The Courier News from Blytheville, Arkansas on June 25, 1966 · Page 4
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The Courier News from Blytheville, Arkansas · Page 4

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Blytheville, Arkansas
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Saturday, June 25, 1966
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Page 4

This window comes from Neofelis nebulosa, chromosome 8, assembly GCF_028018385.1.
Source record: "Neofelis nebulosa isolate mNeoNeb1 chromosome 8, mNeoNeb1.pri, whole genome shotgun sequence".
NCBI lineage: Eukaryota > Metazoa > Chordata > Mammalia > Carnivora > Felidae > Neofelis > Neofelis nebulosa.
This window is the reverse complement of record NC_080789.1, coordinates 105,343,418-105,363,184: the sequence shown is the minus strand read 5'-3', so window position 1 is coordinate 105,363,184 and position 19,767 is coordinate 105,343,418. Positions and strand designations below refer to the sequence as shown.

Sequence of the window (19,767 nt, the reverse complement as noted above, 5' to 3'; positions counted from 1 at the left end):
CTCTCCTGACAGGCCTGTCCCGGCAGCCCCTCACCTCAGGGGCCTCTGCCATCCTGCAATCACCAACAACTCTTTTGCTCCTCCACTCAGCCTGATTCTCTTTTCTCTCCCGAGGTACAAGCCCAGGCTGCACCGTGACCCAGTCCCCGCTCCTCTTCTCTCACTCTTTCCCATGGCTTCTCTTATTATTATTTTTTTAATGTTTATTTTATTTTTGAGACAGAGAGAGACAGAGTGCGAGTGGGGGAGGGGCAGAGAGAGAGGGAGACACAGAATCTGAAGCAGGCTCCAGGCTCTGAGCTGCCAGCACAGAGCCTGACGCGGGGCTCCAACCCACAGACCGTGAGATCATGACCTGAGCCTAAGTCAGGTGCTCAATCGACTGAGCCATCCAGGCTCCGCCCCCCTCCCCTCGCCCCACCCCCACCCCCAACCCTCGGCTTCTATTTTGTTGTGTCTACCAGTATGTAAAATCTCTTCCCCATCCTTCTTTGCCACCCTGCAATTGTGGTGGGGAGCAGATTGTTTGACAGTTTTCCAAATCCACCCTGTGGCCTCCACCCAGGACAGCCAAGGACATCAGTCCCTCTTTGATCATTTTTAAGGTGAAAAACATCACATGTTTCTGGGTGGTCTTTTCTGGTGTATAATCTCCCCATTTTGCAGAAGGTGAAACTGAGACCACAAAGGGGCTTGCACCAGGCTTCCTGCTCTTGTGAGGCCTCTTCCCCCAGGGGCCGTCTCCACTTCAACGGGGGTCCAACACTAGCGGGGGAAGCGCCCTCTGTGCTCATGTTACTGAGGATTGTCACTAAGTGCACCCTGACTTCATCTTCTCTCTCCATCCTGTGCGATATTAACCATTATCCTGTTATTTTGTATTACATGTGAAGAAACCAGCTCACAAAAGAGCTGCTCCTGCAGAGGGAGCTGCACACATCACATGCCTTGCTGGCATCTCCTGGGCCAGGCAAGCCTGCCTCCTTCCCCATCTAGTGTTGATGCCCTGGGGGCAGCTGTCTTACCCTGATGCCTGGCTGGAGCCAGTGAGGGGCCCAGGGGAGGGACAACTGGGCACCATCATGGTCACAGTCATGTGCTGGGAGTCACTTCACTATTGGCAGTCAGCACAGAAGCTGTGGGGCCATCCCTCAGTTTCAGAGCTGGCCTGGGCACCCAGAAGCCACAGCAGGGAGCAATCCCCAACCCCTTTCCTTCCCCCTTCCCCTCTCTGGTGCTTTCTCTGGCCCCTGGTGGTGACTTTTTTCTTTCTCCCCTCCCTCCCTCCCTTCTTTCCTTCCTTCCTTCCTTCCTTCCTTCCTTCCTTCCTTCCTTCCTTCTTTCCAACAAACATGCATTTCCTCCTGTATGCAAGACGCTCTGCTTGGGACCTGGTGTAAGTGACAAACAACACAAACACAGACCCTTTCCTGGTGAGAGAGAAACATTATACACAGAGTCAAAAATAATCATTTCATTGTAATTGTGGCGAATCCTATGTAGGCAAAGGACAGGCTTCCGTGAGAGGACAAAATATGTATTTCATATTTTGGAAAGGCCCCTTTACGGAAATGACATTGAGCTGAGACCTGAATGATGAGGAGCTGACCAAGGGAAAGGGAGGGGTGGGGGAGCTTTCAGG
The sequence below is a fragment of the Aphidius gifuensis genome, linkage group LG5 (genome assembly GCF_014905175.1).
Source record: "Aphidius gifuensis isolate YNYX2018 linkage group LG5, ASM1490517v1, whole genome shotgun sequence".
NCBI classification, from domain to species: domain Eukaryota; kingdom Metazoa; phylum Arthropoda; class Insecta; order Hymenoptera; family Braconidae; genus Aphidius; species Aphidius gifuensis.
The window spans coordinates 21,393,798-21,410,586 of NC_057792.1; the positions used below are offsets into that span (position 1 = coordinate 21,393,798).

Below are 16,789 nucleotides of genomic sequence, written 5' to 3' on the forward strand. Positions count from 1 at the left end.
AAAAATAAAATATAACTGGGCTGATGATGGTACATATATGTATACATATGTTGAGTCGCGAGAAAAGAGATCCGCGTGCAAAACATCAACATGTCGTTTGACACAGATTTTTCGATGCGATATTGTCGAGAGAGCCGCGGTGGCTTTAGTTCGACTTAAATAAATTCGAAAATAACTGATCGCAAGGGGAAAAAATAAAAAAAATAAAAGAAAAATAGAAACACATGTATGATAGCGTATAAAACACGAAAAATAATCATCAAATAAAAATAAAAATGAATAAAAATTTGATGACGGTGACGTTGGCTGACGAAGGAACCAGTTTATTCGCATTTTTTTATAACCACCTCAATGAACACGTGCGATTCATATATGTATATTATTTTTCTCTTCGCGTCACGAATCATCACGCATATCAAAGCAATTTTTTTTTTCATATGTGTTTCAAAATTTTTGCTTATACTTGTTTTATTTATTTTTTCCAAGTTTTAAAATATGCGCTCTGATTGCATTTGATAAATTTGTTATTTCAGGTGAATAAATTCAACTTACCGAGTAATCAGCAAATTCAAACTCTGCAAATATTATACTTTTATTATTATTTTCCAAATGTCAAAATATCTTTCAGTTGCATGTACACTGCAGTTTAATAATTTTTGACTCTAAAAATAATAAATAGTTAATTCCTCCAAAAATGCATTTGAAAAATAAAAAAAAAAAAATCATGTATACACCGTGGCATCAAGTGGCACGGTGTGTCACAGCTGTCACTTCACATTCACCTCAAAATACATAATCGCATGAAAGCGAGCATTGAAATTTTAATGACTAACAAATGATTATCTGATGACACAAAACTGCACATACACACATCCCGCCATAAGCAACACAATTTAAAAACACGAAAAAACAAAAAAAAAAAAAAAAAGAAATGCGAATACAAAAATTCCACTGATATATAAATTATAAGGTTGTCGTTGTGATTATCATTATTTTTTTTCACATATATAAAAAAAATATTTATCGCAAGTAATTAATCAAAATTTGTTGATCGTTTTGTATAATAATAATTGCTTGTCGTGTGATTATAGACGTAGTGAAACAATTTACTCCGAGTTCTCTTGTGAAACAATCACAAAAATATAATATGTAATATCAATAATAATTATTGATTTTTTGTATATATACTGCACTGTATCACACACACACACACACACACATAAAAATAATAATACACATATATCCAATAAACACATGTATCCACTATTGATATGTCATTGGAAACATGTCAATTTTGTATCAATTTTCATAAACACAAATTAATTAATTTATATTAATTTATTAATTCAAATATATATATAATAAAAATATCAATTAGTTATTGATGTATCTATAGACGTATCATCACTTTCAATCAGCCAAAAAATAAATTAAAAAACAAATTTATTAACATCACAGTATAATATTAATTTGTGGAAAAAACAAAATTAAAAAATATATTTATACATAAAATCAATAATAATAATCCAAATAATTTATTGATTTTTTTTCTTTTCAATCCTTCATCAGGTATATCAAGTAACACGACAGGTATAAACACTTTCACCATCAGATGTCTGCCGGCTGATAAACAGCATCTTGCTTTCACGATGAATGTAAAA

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The Kids Aren't Complaining Iii view of the fact that the Courier News is a nominally Democratic newspaper, it seems that local Republican organizations get far more than what is due them in this space. This could b« because local Republican organizations are active and local Democratic organizations are not. American Republicanism, to date, however, has been something like the German measles— practically everyone gets it at one time in life; but it is never fatal and, follow- recovery, you usually enjoy lifelong 1 immunity. Our preoccupation with the Republicans may stem from the fact that they have dirtied their hands in some important, if controversial, issues of late. Mississippi County Young Republicans kicked off their Town Meet, ing series with Ancil Douthit and an exploration of the city manager system (the nemesis of urban politicians). This is the sort of thing which strikes terror in the hearts of ward heelers. Now, the YRC is staging. Tuesday night, its second in the series. The topic will be fluoridation of this city's drinking water. Debating the merits of fluoridation is as futile as reviving Social Security as an issue. However, it is good that the YRC's are reviving fluoridation ... for it hasn't publicly been discussed outside of the columns In this newspaper for years... perhaps since that ridiculous plebiscite of some dozen years ago. At that time, fluoridation was defeated, thanks mainly to a brilliant campaign led by the late Frank Douglas. Mr. Douglas in our opinion was wrong in his views on fluoridation (and, in his traditionally kind, friendly fashion, he, of course, felt we were wrong), but he was open and honest about his opposition. That he had other support never was an issue. No ont, it seems, can remember from just what s6urce this support came, if, indeed, they ever knew and we suspect they didn't and don't. But fluoridation it an unresolved problem of city government-^the Council and mayor. If they can sleep w*ll in the knowledge that they are denying thousands of Blytheville children the dental care whfch should be theirs, then who's to complain? VL* Of Otk.» Driving Patterns Change Driving patterns have more effect on traffic accidents than people generally realize. As a consequence, whenever driving patterns change it behooves all motorists to adjust accordingly. A pattern now changing calls for every person who operates an automobile to be more alert in driving through residential neighborhoods during what used to be school hours. This is to say that where children haven't been present on bicycles, on foot and at play during certain hours Of the day, they are now—and will be for the remainder of the summer vacation. In other words, the extra caution required while driving through school zones during the morning, noon and afternoon should be made to apply in the residential areas. Children are still children—they've just shifted the scene of operations.—Dothan (Ala.) Eagle. JACOBY ON BRIDGE CE Today'* hind was reported to the Bridge Bulletin of South Africa by H. St. John Ingram of Kent, England. It was played In • team of four match between England and Scotland. Six hearti was reached at both tables and the king of clubs was opened. Each declarer won In his own hand. The Scottish expert decided quickly that his best chance was a successful diamond finesse. He tried and lost. East led a second club and the hand collapsed. The English declarer thought things over for five minutes. The time and thought proved well worthwhile because he came up with a play that was certain to win for him provided diamonds broke S - 2 and trumps broke I -1 or better. You are looking at all the cards. See if you can come up with this play. He started by leading a diamond to dummy's ace. Then he ruffed a diamond with a high trump. This was the first key play. The second was to lead a low trump toward dummy. West went up with the jack and forced dummy with a club but it did him no good. South ruffed another diamond with another high trump. This set up the rest of dummy's diamonds. Then he drew West's last two trumps by leading his last high trump and the low trump he had kept carefully to put dummy in to run off the rest of the diamond suit. Mr. Ingram did not mention the name of the declarer but we rather think that he himself played the hand and modestly refrained from mentioning it. NORTH I* *« » 10811 *A<S87«5» *S WIST BART C.K1054 *J»I1 4J10 «K»f 4.KQJI 410IM! •ODTH(D) AAQ1T VAKQ52 • 3 *AT4 Both vulnerable Weil North But tenth J» PIH S* Pass J* P.M 4V tut « NT. Fill 5» J>«w SN.T. P.si «* Pi« «¥ PIM Pus Fin Openini le»<!-4 K 15 y«o» Ago -In Blythivilb Mr. and Mrs. R. B. Stout and daughter Mary Ann of Little Rock are spending several days here with relatives. Mr. and Mrs. N. F. Marshall entertained 18 young guests at Sieir home on Adams yesterday in honor of their daughter, Carolyn Sue, on her sixth birthday. Miss Vera Goodrich has rein the Smoky Mountains and Knoxville. She was accompanied home by her mother, Mrs. E. A. Goodrit* who has spent six weeks there visiting relatives. Mississippi County's draft quota for the month of July has been set at 12 men. They will depart July 1C. Strictly a Matter of Opinion j J- Fort Smith Southwest American Arkansas just recently got through one dispute over the new voter registration law, on the question of whether someone absent from the state could register to vote. In that case, the attorney general held that there was no way it could be done — although it was brought out that eligible members of the armed services, and their wives when traveling with them, were not subject to the registration requirements. Most folks apparently thought that this ruling disposed of the issue of "absentee registration." However, the question now has a new twist — whether a person may register to vote in a country other than the one he lives in. The attorney general has ruled that he may. Sponsors of tile original voter registration amendment contend that he can't. Maybe, first of all, a legal definition will be required of that Benton Courier Joe Purcell stands at approximately the halfway point in his bid to oust Bruce Bennett as attorney general of Arkansas. The grueling effects of run 1 ning a statewide campaign at the place Purcell has set « showing in the former municipal judge's face. There are deep new lines in his cheeks and black circles of fatigue around his eyes. There's good reason. Thus far, PurceU has covered SB of the state's 75 counties. In several of them he has made repeat appearances. Purcell intends to visit each county at least once during the campaign. He has done the majority of his own driving. The primary is now a little more than six weeks away. A lot of water will flow under the bridge between now and then, but if we know Joe Purcell, he'll be hammering away right up till the final gun, no matter how long the roads become ... or how deep and black the circles get around his eyes. The wear and tear of a political campaign tells voters a great deal above and beyond the issues of a particular race or the qualifications of a given candidate. It shows which candidates have the desire and tenacity to unstinting]}' seek office ... and It thereby gives a good purpose and character to make Indication of who possesses the the best man in office. Purcell has to be scored high In this department. It Is no surprise to people In Benton who know Joe Purcell. It is almost axiomatic in politics that a candidate runs poorly in Ms home town because people there know him as he really Is. On this count, toe, PurceU scores high. He Is strongest with those who know him best. Then an no hidden flit spots In tbt armature. PurceU has impressed a great many people to the M eountfn be hat visited. Among them to editor Bob Fisher of the Crossett News-Observer, one of the f o r e m o s t weekly editors in the South. Fisher wrote recently in an editorial: "Judge Purcell brought his campaign to Crossett and Ashley County this past weekend on a quick swing through this end of the state, and if we are any judge, he is the man to beat. Purcell, who comes highly recommended, Is working hard for the office and if hard work alone is the key, he should be able to open the door. "We hope so, because It is well past time Arkansas had a new Attorney General; The present occupant of that illustrious office is Mr. Bennett, who has half-jokingly been referred to as just "SOB", Sweet Old Bruce. "Sweet," though he may be, Mr. Bennett has demonstrated on more than one occasion the vast amount of knowledge he still has to acquire about the law and the vast disrespect he has for what law he does know. "Campaigning on a platform of 'Dignity and Responsibility,' Judge Purcell stands in vivid contrast to Mr. Bennett and should be a refreshing change, and then election in November. That of course is one further reason to support his cause, in that Purcell, as a strong Democrat, will certainly stand a better chance against the Republican opposition than would Bennett, who is a well known lieutenant of the Old Faubus Guard." And then, speaking of the home folks, the Warren Eagle Democrat (Purcell is a native of Warren) said it wholehearted ly supports the candidacy of Purcell for attorney general. The Eagle Democrat said editorially: "He is a Warren native, of course, and his qualifications and background are excellent. "We would be most pleased to see him become the Democratic nominee. "We will da ill we can for Mm, end we hope our friends will do likewise." term "lives in". We can find no place in the voter registration amendment in which it definitely says that a voter can not vote elsewhere than the county he lives in. On the other hand, we find no place where it says he can and sets up the procedure for doing it. What it does say is: "Eligible voters resident in a county may register.. .at the office of the permanent registrar and at any place or places within the county as are designated by the permanent registrar." At another point, it says that: "Upon a change of legal residence to another county within the state of Arkansas, an eligible voter must register again." To many observers, that would seem to suggest flatly that one must register in his home county, in which he will vote. But apparently there are some questions about it. So — once again — it looks K if another question about the new voter registration system may be heading for the courts Morionna Courier Index The policeman's lot can hardly be considered "easy". He works long hours in a dangerous profession. He is exposed to ridi- icule and treated with contempt. Yet, we have never heard of one being overpaid. Now, heaped upon all his other troubles is the abused ruling of the United States Supreme Court concerning what he can, and more important, what he cannot do when making an arrest. Their ruling will make the job of law enforcement almost impossible. A good example is the man who was stopped for a traffic violation and found to be transporting heroin. He was arrested and convicted but the Supreme Court overturned the ruling saying the officer did not have a proper search warrant when th* arrest was made! This is all done in the name of protecting the rights of the individual. The Supreme Court seems to have forgotten that the public has rights, too. So the dope peddler goes free. How many more murderers, rapists, robbers and thieves will be turned loose on society in the nam« of "individual freedom"? What it boils down to is this— those who have the money to fight their way through the courts can beat any crime. It will be impossible for an officer to make an arrest without touching the criminal's "individual rights", so all the criminal must do is find a small technicality and carry it to the highest court in the land. Thar* ht will be freed In society to repeat his crime without too or not he much fear of retribution — for he can always carry his case back to the men in black for protection of his right to rob and steal and rape. Tom Gillespie IB The Atkins Chronicle It looks like the main issue in our congressman's race is whether a dam should be built on the Buffalo River. Judge Trimble thinks so, his opponents think not. Personally, we don't give a rip one way or the other. We don't feel like we. are going to be affected if it is or if it isn't. We are going'to choose our congressman on criteria other than whether the Buffalo is worth a dam or not. Form Bureau Press The U. S. House of Representatives passed to the Senate a minimum wage bill which would carry federal wage control to farms for the first time. Senators may well heed the words of First District Congressman E. C. "Took" Gathings, who during the course of debate in the House spoke in favor of an amendment to continue the exemption of farm labor. The proposal, Mr. Gathings pointed out, makes no allowance for the productivity of the particular worker. "It says nothing about his skill or whether could perform the assignment accept- particular ably." Nor was anything said with reference to the ability of farmers to pay the rates as set out in the bill. Specifically, he called to the attention of the House a decline of 14 per cent in prices of farm commodities between 1952 and 1965. With the 1957-59 average price indexed as 100, Hie 1952 to 1965 price declines for selected commodities looked like this: Feed grains, 150 to 106; cotton, 119 to 94; oil bearing crops, 129 to 116; livestock, 119 to 101; dairy products, 118 to 101; and poultry and eggs, 30 to 92. Tobacco was the only charted commodity which rose in price, from 89 per cent of 1957-59 in 1952 to 105 per cent in 1985. At the same time, he said, average gross hourly earnings in agriculture increased 43.9 per cent, from 66 cents to 95 cents per hour. Overall, farm costs rose 12.3 per cent. Among them, only in terest and taxes showed bigger increases than labor costs. Also up were motor vehicles and farm machinery. Feed was down slightly; so was fertilizer. Mr. Gathings said, correctly, that the ability of the farmer to pay the added wage rate is a most significant consideration. "If he cannot pay and continue to operate his farm at a profit he will have to resort to other means of operation. He will have to change his system. That means additional mechanism instead of the use of manpower to do the particular job." How about passing the buck to consumers? "If the farmer could Increase the prices of the things he sells to make up the added difference which the legislation would call upon him to pay, then the farmers could not object to th« Increase set forth in the bill. "Such a situation does n o t exist. The added cost to the fanner has no bearing whatever on the imposition of tiie new wage rates. "The bill would be most harmful to all farm operations, especially small farmers. Pine Bluff Commercial If the behavior of the Senate Foreign Relations Committee has encouraged observers of American foreign policy to seek ««»i««^ jffi e* TW effete* >»t for rt« siderable measure of it in the I have been playing obstruction- actions of the Senate commit-list (a new role for Senator Ful- tee's counterpart on the hill, the House Foreign Affairs Committee. Under (lie leadership of Representative Thomas E. Morgan of Pennsylvania, the representatives have stood fast for a farsighted program that the senators are about to junk. The junior senator from Arkansas and 'chairman of the Senate committee, J. William Fulbright, used to be in the forefront of those demanding that foreign aid be handled to a better basis than one-year-at- a-time financing. In terms of projects like the Alliance for Progress and the African Development Bank and the Indus Valley Project, one year budgeting would be a fly-by-night operation. Now, with Senator Fulbright in the lead, the senators have bright but one he plays with unexpected fervor) the House Committee has been approving five year authorizations for the Alii- ance for Progress and for similar long-term programs of capital development. This kind of leadership from the House presents a new and encouraging contrast to the irresponsibility suddenly displayed by (he Senate Foreign Relations Committee, which now has turned down an Indus Valley development projetct in dia and rfused to make low interest rates available to th« new, weak but important African Development Bank. Unless the people of the emerging nations can utilize the tools and techniques of capitalism (in eluding capital) to develop their economies, they will present an inviting target for militant corn- the future. While the senators consolation, they can find a con- Daily Dunklin Democrat Kennett, Mo. Complacent citizens who I decades, oeen successful in gain- thought the Ku Klux Klan went' out of style when a more enlightened age came in are due for a shock. As revealed in this newspaper's weekend edition, at least one of the divisions of the KKK is still kicking and is planning a major recruitment campaign in the state, along with the establishment of some chapters in Southeast Missouri. This is certainly not welcome news. For the most part, relations between white and colored in Southeast Missouri have been excellent. This newspaper reported several weeks ago that civil rights complaints filed from the Boofiieel were lower than for almost all other areas of the state. Southeast Missouri has been free of racial incidents, racial demonstrations and almost vir- tualy free of militant civil rights organizations that have been quick to take root elsewhere across the nation. Thus the news that the Ku Klux Klan is planning to organize chapters in Southeast Missouri points up not civil unrest in this area of the state but the desire of KKK officials to extend their power and in- flunce. The national activities of the Klin have, however, been increasing in direct proportion to increased federal control in th« South, useless demonstrations, lawi and such shameful outbursts it the Wattt rioti. In some areas of the South, and even in the Middle West, the KKK has, far the first tine in refused to authorize foreign aid munism and other dangerous in- grants for more ihan a year in fections — racism, anarchy and ing a stronghold. This success can, in effect, be traced to the frutration of some when excesses reach ridiculous heights. The history of the Klan in Southeast Missouri is a dark one. It thrived in the Bobtheel in a less enlighteened age, when it was not unusual for some chapters to fulfill a social need as well as psychological one. The last vestige of the Klan passed out of existence in the Bootheel with the unfortunate lynching in Sikestoi. in the 1930's. The Klan has not been missed in Southeast Missouri. It is not welcome now. For if it is the desire of national officials to foment racial trouble in Southeast Missouri, such activity will be dealt with quickly by proper law enforcement officials. If it is the desire of the KKK to extend its influence to this area of the state, then we predict it will be met with the same indifference that has greeted the NAACP, CORE and other racial groups. The Klan is a divisive organization that hinders the work of men of good will regardless of the color of their skin. The progress that has been made in Southeast Missouri In r e c e n t years could be undone with active Ku Klux Klan chapters. This is not the time nor the place for an organization that preaches racial hate and intolerance. Southeast Missouri needs only organizations that ire devoted to progress, tolerance and Christian charily. The Klin does not meet these qualifications. poverty. How many Cadillacs or vae- uum cleaners or pounds of paper can the United States expect to sell people whose concept of economic progress is not to starve to death? It may not matter directly to this generation of Americans, but a wjrld dominated by hunger and poverty and disease is a dangerous one to bequeath to the coming America. iiiiiHiiiiiiiiiinniiiiiiiiiiiiiiifliiiiniiiiiiiiiiiiiiiHiiiiiniiiiiiiHiii Blytheville (Ark.) Courier News Page Four Saturday, June 25, 1968 CHE BLvrnr.vn.ui COURIER NEWS fHE COURIER NEWS CO, a. w. BAINES RARRT A. HA1NRI Anlitlnt Publlibiir-EdltH PAUL D. BUMAN Admmini Mutt* Sat; NHIooil Adtenlilu RepreienUtlTt. W«llic« Wltmiir Co. N«w TOT*. .lc»to. Ditrolt AtUnu. Merapbte iM poitue nu M Blvthiiillr *Ark Member or the AsioclUed Frtii SUBSCRIPTION RATES B; cirrler In the cltj of Blytkc rllle or in? tubtirban <o«n wb.tr* curler Mrrfct li ratlntilnei Me uti week II.N P«r nontb. By mull within > imiai ot M mile* 11.00 per rut 15.00 far lU moBtbi. |j,o» tor tkrat aoitki, by Bill, outline M •!)• ndlui lit* ptr y»r M>«MI l« tdruet MM) lubicrtimoan >n not «cctpt- fd |g inwai u* cltlei when Ait courier N«WI carrier ttrfltt li nwlntilnej Mill inbicnptiont trt NOT!: tit unHtr mm UIIIUM M NitmttMUtT lar •»UKri»ti, el|r»fl»i Ufl wttk Vftf pMriift